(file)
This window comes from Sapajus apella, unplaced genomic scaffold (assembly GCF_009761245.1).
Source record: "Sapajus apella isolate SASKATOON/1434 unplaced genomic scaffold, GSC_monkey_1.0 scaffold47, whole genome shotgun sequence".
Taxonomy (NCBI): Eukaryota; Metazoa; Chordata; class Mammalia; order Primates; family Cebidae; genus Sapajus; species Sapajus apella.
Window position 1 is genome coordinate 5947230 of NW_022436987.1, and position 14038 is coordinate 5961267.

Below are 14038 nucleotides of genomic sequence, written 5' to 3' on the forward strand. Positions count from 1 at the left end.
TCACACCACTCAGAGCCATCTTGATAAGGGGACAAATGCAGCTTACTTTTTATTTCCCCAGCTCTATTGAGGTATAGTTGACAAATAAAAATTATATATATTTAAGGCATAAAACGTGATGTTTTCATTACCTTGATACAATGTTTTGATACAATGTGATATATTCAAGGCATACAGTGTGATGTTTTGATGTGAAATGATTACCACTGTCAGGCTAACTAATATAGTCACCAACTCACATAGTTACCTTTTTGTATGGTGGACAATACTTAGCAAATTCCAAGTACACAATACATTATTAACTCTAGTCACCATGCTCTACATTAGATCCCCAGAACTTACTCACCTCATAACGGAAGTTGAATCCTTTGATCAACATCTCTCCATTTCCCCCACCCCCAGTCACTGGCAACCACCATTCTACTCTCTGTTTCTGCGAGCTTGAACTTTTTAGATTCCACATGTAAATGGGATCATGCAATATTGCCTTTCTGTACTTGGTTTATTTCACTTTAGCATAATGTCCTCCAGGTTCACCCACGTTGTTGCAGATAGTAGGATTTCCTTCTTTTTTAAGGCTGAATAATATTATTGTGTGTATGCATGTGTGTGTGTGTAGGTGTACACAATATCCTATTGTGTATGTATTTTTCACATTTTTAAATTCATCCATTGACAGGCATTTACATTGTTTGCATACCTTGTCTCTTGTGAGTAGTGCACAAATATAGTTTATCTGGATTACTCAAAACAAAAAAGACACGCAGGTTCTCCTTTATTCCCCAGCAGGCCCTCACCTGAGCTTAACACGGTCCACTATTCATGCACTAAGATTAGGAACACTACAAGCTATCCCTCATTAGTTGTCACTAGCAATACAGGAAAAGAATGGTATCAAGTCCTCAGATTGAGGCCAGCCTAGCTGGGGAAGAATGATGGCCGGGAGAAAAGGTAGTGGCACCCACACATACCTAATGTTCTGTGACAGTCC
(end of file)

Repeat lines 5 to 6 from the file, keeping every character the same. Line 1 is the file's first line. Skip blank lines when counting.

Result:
Below are 14038 nucleotides of genomic sequence, written 5' to 3' on the forward strand. Positions count from 1 at the left end.
TCACACCACTCAGAGCCATCTTGATAAGGGGACAAATGCAGCTTACTTTTTATTTCCCCAGCTCTATTGAGGTATAGTTGACAAATAAAAATTATATATATTTAAGGCATAAAACGTGATGTTTTCATTACCTTGATACAATGTTTTGATACAATGTGATATATTCAAGGCATACAGTGTGATGTTTTGATGTGAAATGATTACCACTGTCAGGCTAACTAATATAGTCACCAACTCACATAGTTACCTTTTTGTATGGTGGACAATACTTAGCAAATTCCAAGTACACAATACATTATTAACTCTAGTCACCATGCTCTACATTAGATCCCCAGAACTTACTCACCTCATAACGGAAGTTGAATCCTTTGATCAACATCTCTCCATTTCCCCCACCCCCAGTCACTGGCAACCACCATTCTACTCTCTGTTTCTGCGAGCTTGAACTTTTTAGATTCCACATGTAAATGGGATCATGCAATATTGCCTTTCTGTACTTGGTTTATTTCACTTTAGCATAATGTCCTCCAGGTTCACCCACGTTGTTGCAGATAGTAGGATTTCCTTCTTTTTTAAGGCTGAATAATATTATTGTGTGTATGCATGTGTGTGTGTGTAGGTGTACACAATATCCTATTGTGTATGTATTTTTCACATTTTTAAATTCATCCATTGACAGGCATTTACATTGTTTGCATACCTTGTCTCTTGTGAGTAGTGCACAAATATAGTTTATCTGGATTACTCAAAACAAAAAAGACACGCAGGTTCTCCTTTATTCCCCAGCAGGCCCTCACCTGAGCTTAACACGGTCCACTATTCATGCACTAAGATTAGGAACACTACAAGCTATCCCTCATTAGTTGTCACTAGCAATACAGGAAAAGAATGGTATCAAGTCCTCAGATTGAGGCCAGCCTAGCTGGGGAAGAATGATGGCCGGGAGAAAAGGTAGTGGCACCCACACATACCTAATGTTCTGTGACAGTCC